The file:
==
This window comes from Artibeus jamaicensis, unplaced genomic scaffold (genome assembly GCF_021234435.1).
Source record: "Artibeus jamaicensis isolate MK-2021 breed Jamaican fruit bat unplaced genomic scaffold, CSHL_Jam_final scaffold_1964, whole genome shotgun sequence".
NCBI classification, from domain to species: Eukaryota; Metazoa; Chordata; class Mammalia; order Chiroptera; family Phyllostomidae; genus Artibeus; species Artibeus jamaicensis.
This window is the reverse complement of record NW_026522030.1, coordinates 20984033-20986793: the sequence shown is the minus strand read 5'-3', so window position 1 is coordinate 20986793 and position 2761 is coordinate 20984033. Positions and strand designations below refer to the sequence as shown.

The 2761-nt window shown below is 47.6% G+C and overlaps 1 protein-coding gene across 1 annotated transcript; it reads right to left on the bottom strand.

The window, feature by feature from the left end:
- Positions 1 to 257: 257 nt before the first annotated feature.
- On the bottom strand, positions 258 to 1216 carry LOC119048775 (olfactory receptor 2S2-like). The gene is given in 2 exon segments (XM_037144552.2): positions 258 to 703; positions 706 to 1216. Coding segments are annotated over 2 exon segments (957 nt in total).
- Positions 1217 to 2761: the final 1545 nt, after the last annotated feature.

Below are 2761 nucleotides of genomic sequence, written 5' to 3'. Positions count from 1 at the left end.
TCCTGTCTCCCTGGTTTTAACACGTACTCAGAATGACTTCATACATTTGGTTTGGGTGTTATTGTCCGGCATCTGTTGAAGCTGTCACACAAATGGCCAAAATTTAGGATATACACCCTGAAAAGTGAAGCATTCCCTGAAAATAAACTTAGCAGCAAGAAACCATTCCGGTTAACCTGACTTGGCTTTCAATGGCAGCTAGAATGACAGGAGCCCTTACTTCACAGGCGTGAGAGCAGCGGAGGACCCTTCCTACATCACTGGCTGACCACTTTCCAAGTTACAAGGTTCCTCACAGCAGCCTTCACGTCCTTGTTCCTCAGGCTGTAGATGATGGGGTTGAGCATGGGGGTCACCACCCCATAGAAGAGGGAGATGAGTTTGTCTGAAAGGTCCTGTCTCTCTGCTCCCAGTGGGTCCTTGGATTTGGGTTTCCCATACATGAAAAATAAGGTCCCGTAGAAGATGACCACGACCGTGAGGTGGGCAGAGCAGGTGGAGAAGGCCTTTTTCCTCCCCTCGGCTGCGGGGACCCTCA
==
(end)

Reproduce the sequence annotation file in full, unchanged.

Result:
This window comes from Artibeus jamaicensis, unplaced genomic scaffold (genome assembly GCF_021234435.1).
Source record: "Artibeus jamaicensis isolate MK-2021 breed Jamaican fruit bat unplaced genomic scaffold, CSHL_Jam_final scaffold_1964, whole genome shotgun sequence".
NCBI classification, from domain to species: Eukaryota; Metazoa; Chordata; class Mammalia; order Chiroptera; family Phyllostomidae; genus Artibeus; species Artibeus jamaicensis.
This window is the reverse complement of record NW_026522030.1, coordinates 20984033-20986793: the sequence shown is the minus strand read 5'-3', so window position 1 is coordinate 20986793 and position 2761 is coordinate 20984033. Positions and strand designations below refer to the sequence as shown.

The 2761-nt window shown below is 47.6% G+C and overlaps 1 protein-coding gene across 1 annotated transcript; it reads right to left on the bottom strand.

The window, feature by feature from the left end:
- Positions 1 to 257: 257 nt before the first annotated feature.
- On the bottom strand, positions 258 to 1216 carry LOC119048775 (olfactory receptor 2S2-like). The gene is given in 2 exon segments (XM_037144552.2): positions 258 to 703; positions 706 to 1216. Coding segments are annotated over 2 exon segments (957 nt in total).
- Positions 1217 to 2761: the final 1545 nt, after the last annotated feature.

Below are 2761 nucleotides of genomic sequence, written 5' to 3'. Positions count from 1 at the left end.
TCCTGTCTCCCTGGTTTTAACACGTACTCAGAATGACTTCATACATTTGGTTTGGGTGTTATTGTCCGGCATCTGTTGAAGCTGTCACACAAATGGCCAAAATTTAGGATATACACCCTGAAAAGTGAAGCATTCCCTGAAAATAAACTTAGCAGCAAGAAACCATTCCGGTTAACCTGACTTGGCTTTCAATGGCAGCTAGAATGACAGGAGCCCTTACTTCACAGGCGTGAGAGCAGCGGAGGACCCTTCCTACATCACTGGCTGACCACTTTCCAAGTTACAAGGTTCCTCACAGCAGCCTTCACGTCCTTGTTCCTCAGGCTGTAGATGATGGGGTTGAGCATGGGGGTCACCACCCCATAGAAGAGGGAGATGAGTTTGTCTGAAAGGTCCTGTCTCTCTGCTCCCAGTGGGTCCTTGGATTTGGGTTTCCCATACATGAAAAATAAGGTCCCGTAGAAGATGACCACGACCGTGAGGTGGGCAGAGCAGGTGGAGAAGGCCTTTTTCCTCCCCTCGGCTGCGGGGACCCTCA